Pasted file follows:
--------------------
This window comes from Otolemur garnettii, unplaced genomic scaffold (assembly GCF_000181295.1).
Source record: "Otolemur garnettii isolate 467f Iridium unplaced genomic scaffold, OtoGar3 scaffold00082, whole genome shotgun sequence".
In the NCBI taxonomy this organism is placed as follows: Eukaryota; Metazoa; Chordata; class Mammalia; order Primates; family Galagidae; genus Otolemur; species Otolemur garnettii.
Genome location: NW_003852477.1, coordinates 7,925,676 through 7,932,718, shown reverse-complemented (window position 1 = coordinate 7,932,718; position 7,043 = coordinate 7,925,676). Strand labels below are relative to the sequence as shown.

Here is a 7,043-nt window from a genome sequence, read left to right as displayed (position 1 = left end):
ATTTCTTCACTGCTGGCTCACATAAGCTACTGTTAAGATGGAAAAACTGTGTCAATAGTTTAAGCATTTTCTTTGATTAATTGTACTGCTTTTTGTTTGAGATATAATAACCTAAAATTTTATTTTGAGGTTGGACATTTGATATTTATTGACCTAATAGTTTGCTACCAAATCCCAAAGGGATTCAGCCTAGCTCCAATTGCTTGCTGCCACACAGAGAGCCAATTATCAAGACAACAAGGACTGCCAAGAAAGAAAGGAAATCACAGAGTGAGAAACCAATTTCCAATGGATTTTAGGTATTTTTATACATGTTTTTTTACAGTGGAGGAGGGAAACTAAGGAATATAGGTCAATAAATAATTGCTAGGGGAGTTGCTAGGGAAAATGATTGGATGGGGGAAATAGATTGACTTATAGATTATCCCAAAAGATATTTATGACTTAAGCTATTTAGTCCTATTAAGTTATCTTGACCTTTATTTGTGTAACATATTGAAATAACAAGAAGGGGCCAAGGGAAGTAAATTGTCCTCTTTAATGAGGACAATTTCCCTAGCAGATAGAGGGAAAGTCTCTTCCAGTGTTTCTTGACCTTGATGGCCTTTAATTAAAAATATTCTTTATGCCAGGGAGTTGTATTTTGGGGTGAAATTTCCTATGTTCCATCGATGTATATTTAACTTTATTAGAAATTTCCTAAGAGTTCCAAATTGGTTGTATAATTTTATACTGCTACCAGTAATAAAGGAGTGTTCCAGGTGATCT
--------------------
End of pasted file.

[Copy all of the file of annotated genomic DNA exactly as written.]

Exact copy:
This window comes from Otolemur garnettii, unplaced genomic scaffold (assembly GCF_000181295.1).
Source record: "Otolemur garnettii isolate 467f Iridium unplaced genomic scaffold, OtoGar3 scaffold00082, whole genome shotgun sequence".
In the NCBI taxonomy this organism is placed as follows: Eukaryota; Metazoa; Chordata; class Mammalia; order Primates; family Galagidae; genus Otolemur; species Otolemur garnettii.
Genome location: NW_003852477.1, coordinates 7,925,676 through 7,932,718, shown reverse-complemented (window position 1 = coordinate 7,932,718; position 7,043 = coordinate 7,925,676). Strand labels below are relative to the sequence as shown.

Here is a 7,043-nt window from a genome sequence, read left to right as displayed (position 1 = left end):
ATTTCTTCACTGCTGGCTCACATAAGCTACTGTTAAGATGGAAAAACTGTGTCAATAGTTTAAGCATTTTCTTTGATTAATTGTACTGCTTTTTGTTTGAGATATAATAACCTAAAATTTTATTTTGAGGTTGGACATTTGATATTTATTGACCTAATAGTTTGCTACCAAATCCCAAAGGGATTCAGCCTAGCTCCAATTGCTTGCTGCCACACAGAGAGCCAATTATCAAGACAACAAGGACTGCCAAGAAAGAAAGGAAATCACAGAGTGAGAAACCAATTTCCAATGGATTTTAGGTATTTTTATACATGTTTTTTTACAGTGGAGGAGGGAAACTAAGGAATATAGGTCAATAAATAATTGCTAGGGGAGTTGCTAGGGAAAATGATTGGATGGGGGAAATAGATTGACTTATAGATTATCCCAAAAGATATTTATGACTTAAGCTATTTAGTCCTATTAAGTTATCTTGACCTTTATTTGTGTAACATATTGAAATAACAAGAAGGGGCCAAGGGAAGTAAATTGTCCTCTTTAATGAGGACAATTTCCCTAGCAGATAGAGGGAAAGTCTCTTCCAGTGTTTCTTGACCTTGATGGCCTTTAATTAAAAATATTCTTTATGCCAGGGAGTTGTATTTTGGGGTGAAATTTCCTATGTTCCATCGATGTATATTTAACTTTATTAGAAATTTCCTAAGAGTTCCAAATTGGTTGTATAATTTTATACTGCTACCAGTAATAAAGGAGTGTTCCAGGTGATCT